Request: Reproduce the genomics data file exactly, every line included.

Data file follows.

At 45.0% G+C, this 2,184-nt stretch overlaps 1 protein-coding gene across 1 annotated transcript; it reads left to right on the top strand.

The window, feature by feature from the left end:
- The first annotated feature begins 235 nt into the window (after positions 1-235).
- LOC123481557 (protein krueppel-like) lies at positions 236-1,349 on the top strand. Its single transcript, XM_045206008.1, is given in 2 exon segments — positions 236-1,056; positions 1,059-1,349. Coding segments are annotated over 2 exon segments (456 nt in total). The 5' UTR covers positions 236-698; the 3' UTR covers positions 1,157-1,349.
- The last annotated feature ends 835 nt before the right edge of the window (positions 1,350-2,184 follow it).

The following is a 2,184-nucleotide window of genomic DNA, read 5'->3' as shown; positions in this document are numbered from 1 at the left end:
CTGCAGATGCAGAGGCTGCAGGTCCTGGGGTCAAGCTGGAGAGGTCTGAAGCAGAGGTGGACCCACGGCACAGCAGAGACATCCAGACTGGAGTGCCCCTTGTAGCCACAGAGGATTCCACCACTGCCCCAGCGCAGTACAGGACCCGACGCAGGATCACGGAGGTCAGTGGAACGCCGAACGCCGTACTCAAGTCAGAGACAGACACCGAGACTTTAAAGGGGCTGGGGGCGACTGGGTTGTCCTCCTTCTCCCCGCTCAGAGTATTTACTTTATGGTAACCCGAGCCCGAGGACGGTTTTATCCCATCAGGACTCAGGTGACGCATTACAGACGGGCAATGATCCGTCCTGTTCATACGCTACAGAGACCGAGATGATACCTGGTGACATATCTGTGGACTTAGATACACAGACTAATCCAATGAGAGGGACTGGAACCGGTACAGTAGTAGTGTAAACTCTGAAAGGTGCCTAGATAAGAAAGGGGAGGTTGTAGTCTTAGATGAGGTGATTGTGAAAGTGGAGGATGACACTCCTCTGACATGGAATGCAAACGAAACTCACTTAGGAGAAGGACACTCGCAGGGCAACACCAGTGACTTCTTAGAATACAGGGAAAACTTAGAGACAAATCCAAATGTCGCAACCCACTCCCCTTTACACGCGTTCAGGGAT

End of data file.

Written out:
At 45.0% G+C, this 2,184-nt stretch overlaps 1 protein-coding gene across 1 annotated transcript; it reads left to right on the top strand.

The window, feature by feature from the left end:
- The first annotated feature begins 235 nt into the window (after positions 1-235).
- LOC123481557 (protein krueppel-like) lies at positions 236-1,349 on the top strand. Its single transcript, XM_045206008.1, is given in 2 exon segments — positions 236-1,056; positions 1,059-1,349. Coding segments are annotated over 2 exon segments (456 nt in total). The 5' UTR covers positions 236-698; the 3' UTR covers positions 1,157-1,349.
- The last annotated feature ends 835 nt before the right edge of the window (positions 1,350-2,184 follow it).

The following is a 2,184-nucleotide window of genomic DNA, read 5'->3' as shown; positions in this document are numbered from 1 at the left end:
CTGCAGATGCAGAGGCTGCAGGTCCTGGGGTCAAGCTGGAGAGGTCTGAAGCAGAGGTGGACCCACGGCACAGCAGAGACATCCAGACTGGAGTGCCCCTTGTAGCCACAGAGGATTCCACCACTGCCCCAGCGCAGTACAGGACCCGACGCAGGATCACGGAGGTCAGTGGAACGCCGAACGCCGTACTCAAGTCAGAGACAGACACCGAGACTTTAAAGGGGCTGGGGGCGACTGGGTTGTCCTCCTTCTCCCCGCTCAGAGTATTTACTTTATGGTAACCCGAGCCCGAGGACGGTTTTATCCCATCAGGACTCAGGTGACGCATTACAGACGGGCAATGATCCGTCCTGTTCATACGCTACAGAGACCGAGATGATACCTGGTGACATATCTGTGGACTTAGATACACAGACTAATCCAATGAGAGGGACTGGAACCGGTACAGTAGTAGTGTAAACTCTGAAAGGTGCCTAGATAAGAAAGGGGAGGTTGTAGTCTTAGATGAGGTGATTGTGAAAGTGGAGGATGACACTCCTCTGACATGGAATGCAAACGAAACTCACTTAGGAGAAGGACACTCGCAGGGCAACACCAGTGACTTCTTAGAATACAGGGAAAACTTAGAGACAAATCCAAATGTCGCAACCCACTCCCCTTTACACGCGTTCAGGGAT